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Replied Nov 24 2022, 15:55

@Steve S. where exactly is the sewer broken? Is it in a slab? Under a concrete basement floor? In the yard? 

These are instances where you should get multiple quotes and multiple opinions and take your time.... your faint sewer smell triggered you calling a plumber you probably haven't used. A lot of plumbers like to force you into very costly repairs when there are much cheaper ways to solve issues. 

  • Real Estate Agent IL (#475.166619)

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Henry T.
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Replied Nov 24 2022, 16:58
Quote from @John Warren:

@Steve S. where exactly is the sewer broken? Is it in a slab? Under a concrete basement floor? In the yard? 

These are instances where you should get multiple quotes and multiple opinions and take your time.... your faint sewer smell triggered you calling a plumber you probably haven't used. A lot of plumbers like to force you into very costly repairs when there are much cheaper ways to solve issues. 


 Or is it in the street?  Street or yard makes a big difference in cost. Then take the time to get lots of bids. If its in the yard, do it yourself for nothing. A home depot excavator is only $300. It's fun.

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Jeremy H.
  • Rental Property Investor
  • Lafayette, LA
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Jeremy H.
  • Rental Property Investor
  • Lafayette, LA
Replied Nov 24 2022, 17:04

Is it the main drain? Can it be routed elsewhere?

I have a older property that had this problem, all the dwv pipes now route out of the house then meet the sewer main the backyard. It's a downtown property so pvc/conduit outside of houses is pretty common to see for electrical/plumbing 

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Russ B.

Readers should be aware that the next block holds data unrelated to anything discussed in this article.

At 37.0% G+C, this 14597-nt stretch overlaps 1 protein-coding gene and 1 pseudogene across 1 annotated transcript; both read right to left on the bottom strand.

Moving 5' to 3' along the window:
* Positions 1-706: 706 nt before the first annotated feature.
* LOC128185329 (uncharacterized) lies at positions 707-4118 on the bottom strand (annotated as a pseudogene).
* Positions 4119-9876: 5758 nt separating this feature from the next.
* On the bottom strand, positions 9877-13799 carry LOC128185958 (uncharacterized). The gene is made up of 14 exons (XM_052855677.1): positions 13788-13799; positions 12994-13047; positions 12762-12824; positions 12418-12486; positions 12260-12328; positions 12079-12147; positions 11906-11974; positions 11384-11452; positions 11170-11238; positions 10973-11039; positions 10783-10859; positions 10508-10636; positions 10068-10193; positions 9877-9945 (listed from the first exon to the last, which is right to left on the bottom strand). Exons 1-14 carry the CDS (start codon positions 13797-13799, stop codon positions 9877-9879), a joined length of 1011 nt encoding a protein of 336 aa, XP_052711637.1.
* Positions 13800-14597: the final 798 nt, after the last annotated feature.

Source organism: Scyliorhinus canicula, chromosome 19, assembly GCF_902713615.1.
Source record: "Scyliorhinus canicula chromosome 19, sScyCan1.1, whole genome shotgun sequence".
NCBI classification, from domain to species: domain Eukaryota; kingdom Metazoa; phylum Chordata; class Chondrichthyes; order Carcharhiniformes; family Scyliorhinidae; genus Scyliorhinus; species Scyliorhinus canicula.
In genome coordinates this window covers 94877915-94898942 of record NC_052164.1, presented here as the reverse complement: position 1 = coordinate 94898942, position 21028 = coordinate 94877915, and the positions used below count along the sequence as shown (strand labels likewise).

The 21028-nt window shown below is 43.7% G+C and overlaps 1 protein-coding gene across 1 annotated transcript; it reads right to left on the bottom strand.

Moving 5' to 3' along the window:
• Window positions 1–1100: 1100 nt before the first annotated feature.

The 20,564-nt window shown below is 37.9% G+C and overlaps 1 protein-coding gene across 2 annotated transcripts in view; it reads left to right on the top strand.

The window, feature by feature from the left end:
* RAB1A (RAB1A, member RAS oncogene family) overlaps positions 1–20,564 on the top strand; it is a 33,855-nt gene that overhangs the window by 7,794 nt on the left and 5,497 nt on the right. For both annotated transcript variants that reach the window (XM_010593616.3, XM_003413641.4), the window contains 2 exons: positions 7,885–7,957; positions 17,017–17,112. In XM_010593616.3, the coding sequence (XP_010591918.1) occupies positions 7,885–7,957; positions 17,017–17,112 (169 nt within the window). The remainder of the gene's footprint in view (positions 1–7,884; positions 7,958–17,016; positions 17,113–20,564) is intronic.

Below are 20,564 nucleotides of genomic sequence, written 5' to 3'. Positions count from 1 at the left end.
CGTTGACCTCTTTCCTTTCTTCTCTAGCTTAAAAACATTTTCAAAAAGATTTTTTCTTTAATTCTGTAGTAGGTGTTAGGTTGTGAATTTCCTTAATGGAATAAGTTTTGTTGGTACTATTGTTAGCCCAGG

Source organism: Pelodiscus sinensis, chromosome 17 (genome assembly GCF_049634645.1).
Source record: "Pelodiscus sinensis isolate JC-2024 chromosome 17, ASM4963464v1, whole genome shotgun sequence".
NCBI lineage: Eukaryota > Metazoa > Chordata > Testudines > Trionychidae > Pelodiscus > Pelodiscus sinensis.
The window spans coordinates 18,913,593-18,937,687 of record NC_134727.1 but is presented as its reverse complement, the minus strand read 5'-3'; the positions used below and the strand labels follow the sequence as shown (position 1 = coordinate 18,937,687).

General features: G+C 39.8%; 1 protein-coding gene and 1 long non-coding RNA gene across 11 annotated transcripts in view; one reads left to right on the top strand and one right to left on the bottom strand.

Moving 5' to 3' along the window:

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  • Cleveland, OH
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Russ B.
  • Investor
  • Cleveland, OH
Replied Nov 24 2022, 19:36
Almost exactly a year ago, I connected a house to the public sewer (had septic up until then, was starting to fail). That was about a 300 foot line that had to be drilled under the road, to connect to the sewer in the middle of a neighbor's front yard across the street.

That job, with restoration on the neighbor's yard and a $2600 permit, totaled about 13k.

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Eliott Elias#2 All Forums Contributor
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Eliott Elias#2 All Forums Contributor
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Replied Nov 24 2022, 19:44

Get some more quotes 

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Replied Nov 24 2022, 21:22

This happened to me many times.  This price is very high.  You need to get more quotes.

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Nathan Gesner
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Nathan Gesner
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  • Cody, WY
ModeratorReplied Nov 25 2022, 04:54
Quote from @Steve S.:

I've had several complete replacements done and they typically run $6,000 - $8,000. I would get another quote.


  • Property Manager Wyoming (#12599)

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Marina Loos
  • Papillion, NE
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Marina Loos
  • Papillion, NE
Replied Nov 25 2022, 06:36